High levels of environmental toxins in plastic shoes

16 September 2009 - In a ground breaking study, the Swedish Society for Nature Conservation [1] with its global partners [2], including groundWork [3], Friends of the Earth, South Africa undertook a study into plastic shoes, produced and sold all over the world.

Analyses of several different types of chemical with properties that are harmful to health and the environment were carried out on 27 pairs of shoes, manufactured in various countries. The results show that 17 of the shoes contained one or more phthalates, which are used as softeners in PVC plastic. Phthalates are associated with serious health risks [4]. Animal experiments have shown that some phthalates can result in harm to a foetus or change its gender, as well as causing reduced fertility, damage to enzyme systems and cellular damage.

Some of the shoes contained very high levels of phthalates – of particular concern in South African purchased shoes were elevated levels of the phthalate DEHP (diethyl-hexyl phthalate). In one shoe tested that was purchased from Woolworths (imported from Brazil) the concentration of DEHP was the highest found of all the shoes tested and 23% of the total weight of the shoe tested.

In total four pairs of shoes were purchased in South Africa from the following manufacturers: The Hub, Woolworths, PEP Stores and Selfast Da Fashion Fibre Zone . These shoes were shipped to Sweden where they were tested according to the most EU standards.

Additionally the Selfast children’s shoe (manufactured in South Africa) tested positive for the toxic metals arsenic, cadmium, chromium, mercury and lead. Of particular concern is the fact that the mercury and lead levels were the highest globally among all the shoes tested. These heavy metals are known to be toxic, especially to children. Lead affects the nervous system and can result in impaired intelligence. Lead compounds are officially classified as being able to harm the unborn child.

Rico Euripidou (of groundWork) says “this study clearly demonstrates that in South Africa and globally too few controls exist to protect the consumer from potentially toxic substances. More alarmingly these shoes are affordable to all South Africans. It is critical that the South African government and retail outlets take an urgent look at chemicals in everyday consumer products and start a process of evaluation and monitoring towards phase out of toxics in everyday consumer goods that are often discarded over short horizons – these also invariably pollute the natural environment”.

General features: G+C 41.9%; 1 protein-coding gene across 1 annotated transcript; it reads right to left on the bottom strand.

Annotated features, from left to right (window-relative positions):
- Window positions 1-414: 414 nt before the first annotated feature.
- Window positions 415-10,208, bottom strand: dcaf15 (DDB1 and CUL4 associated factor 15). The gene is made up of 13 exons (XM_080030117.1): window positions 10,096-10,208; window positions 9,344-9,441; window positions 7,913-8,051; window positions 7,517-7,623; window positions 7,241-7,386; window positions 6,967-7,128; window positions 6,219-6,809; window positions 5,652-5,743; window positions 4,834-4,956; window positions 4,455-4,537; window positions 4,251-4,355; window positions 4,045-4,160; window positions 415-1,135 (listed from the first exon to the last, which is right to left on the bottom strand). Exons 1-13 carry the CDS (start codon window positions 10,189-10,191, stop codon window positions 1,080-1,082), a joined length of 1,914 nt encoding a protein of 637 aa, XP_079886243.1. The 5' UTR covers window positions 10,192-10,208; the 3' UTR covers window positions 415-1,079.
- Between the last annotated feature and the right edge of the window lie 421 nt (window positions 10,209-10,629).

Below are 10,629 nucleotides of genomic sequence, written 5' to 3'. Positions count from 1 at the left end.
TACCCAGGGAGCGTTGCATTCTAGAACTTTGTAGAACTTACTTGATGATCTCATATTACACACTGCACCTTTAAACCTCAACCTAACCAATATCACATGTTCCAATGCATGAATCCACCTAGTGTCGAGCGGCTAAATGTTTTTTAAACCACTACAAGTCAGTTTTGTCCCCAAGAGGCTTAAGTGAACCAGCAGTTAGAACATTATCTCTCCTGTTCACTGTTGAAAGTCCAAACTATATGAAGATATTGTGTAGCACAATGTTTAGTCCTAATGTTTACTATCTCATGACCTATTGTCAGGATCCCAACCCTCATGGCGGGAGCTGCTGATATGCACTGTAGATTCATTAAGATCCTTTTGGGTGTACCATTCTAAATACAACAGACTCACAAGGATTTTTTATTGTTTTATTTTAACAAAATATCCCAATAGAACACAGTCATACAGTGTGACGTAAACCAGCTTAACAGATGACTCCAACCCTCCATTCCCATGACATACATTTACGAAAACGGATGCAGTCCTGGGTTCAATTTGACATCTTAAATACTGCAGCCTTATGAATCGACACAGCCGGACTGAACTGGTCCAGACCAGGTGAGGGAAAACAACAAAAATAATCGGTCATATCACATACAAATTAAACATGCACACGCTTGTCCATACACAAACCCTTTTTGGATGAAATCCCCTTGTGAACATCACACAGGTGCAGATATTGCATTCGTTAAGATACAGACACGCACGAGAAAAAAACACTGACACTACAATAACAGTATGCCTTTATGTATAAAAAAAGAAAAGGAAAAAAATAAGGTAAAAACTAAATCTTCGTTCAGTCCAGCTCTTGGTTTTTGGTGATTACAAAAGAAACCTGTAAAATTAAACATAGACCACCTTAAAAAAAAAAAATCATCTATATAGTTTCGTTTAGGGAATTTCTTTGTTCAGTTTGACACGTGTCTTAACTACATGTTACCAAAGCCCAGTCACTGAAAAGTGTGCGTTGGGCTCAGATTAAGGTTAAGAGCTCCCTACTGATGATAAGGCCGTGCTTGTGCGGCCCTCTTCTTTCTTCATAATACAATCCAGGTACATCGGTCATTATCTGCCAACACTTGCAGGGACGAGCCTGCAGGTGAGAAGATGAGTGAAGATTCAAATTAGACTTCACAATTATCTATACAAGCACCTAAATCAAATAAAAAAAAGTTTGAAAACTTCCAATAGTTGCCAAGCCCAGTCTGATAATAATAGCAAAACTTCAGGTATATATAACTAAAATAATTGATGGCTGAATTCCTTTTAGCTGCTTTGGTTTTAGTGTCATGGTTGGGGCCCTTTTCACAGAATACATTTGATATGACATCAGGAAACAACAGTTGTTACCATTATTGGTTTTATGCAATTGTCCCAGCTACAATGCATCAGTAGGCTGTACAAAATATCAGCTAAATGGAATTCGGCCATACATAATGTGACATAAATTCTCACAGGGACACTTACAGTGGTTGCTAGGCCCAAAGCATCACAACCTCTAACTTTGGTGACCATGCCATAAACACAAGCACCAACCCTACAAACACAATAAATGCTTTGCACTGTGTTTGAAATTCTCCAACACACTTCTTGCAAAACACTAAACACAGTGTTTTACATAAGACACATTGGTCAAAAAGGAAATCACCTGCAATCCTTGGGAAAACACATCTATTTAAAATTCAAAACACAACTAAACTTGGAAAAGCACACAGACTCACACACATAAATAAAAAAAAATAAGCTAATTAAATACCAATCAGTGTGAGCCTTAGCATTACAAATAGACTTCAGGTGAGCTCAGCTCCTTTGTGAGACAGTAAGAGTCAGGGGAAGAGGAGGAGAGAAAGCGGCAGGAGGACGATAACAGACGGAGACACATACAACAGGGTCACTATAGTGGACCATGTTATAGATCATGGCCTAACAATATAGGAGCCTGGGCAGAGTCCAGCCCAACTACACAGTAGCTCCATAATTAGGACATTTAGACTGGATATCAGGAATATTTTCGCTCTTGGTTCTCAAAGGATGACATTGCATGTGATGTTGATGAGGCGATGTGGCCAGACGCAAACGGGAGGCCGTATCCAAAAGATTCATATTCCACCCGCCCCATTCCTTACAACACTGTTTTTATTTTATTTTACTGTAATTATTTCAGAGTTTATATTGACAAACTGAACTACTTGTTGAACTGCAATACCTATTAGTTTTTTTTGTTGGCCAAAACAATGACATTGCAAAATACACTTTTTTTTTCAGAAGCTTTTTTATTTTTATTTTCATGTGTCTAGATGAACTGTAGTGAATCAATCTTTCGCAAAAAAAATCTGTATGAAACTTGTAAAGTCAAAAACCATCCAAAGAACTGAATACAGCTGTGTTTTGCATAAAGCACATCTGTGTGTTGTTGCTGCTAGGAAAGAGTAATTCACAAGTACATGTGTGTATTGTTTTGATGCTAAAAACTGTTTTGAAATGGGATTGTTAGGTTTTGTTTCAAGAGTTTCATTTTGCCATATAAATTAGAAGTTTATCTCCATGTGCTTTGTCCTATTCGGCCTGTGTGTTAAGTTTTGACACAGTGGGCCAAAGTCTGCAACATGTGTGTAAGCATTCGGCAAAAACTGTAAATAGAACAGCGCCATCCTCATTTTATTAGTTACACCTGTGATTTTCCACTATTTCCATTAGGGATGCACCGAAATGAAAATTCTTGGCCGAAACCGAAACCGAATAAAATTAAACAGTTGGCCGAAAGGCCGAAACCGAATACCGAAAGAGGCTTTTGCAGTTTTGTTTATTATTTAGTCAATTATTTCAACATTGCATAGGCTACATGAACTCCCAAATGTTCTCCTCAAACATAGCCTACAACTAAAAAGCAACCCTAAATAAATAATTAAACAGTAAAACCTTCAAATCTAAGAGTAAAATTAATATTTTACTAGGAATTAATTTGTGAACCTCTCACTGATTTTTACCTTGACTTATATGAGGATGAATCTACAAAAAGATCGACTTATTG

Recommendations are on page 30 of the report. Read the report.

For more information:

Rico Euripidou, groundWork 083 5193008

Footnotes:

[1] The Swedish Society for Nature Conservation is a non-profit environmental organisation with the power to bring about change. We spread knowledge, chart threats to the environment and create solutions, as well as lobby politicians and agencies at both national and international levels. www.naturskyddsforeningen.se

Tel. +46 (0)8-702 65 00, Address: Box 4625, SE-116 91 Stockholm, Sweden Street address: Åsögatan 115, Stockholm, Sweden

[2] The investigation has been carried out in collaboration with environmental organisations in the Philippines, India, South Africa, Uganda, Tanzania and Indonesia, and indicates that the risks of being exposed to substances that are harmful to the health and the environment, from a common consumer product like shoes, are the same regardless of where the consumer lives.

[3] groundWork is a environmental justice organisation working with community people from around South Africa and increasingly in Southern Africa on environmental justice and human rights issues focusing on Air Pollution, Waste (including Health Care Waste) and Environmental Health. groundWork is a member of Friends of the Earth International.

[4] Phthalates are a group of chemicals that are primarily used as softeners in polyvinyl chloride (PVC) plastic. The phthalate DEHP is classified as toxic to reproduction and can harm the unborn child. People are exposed to phthalates from the foetal stage and throughout the rest of our lives, via the food we eat, the air we breathe and through direct skin contact.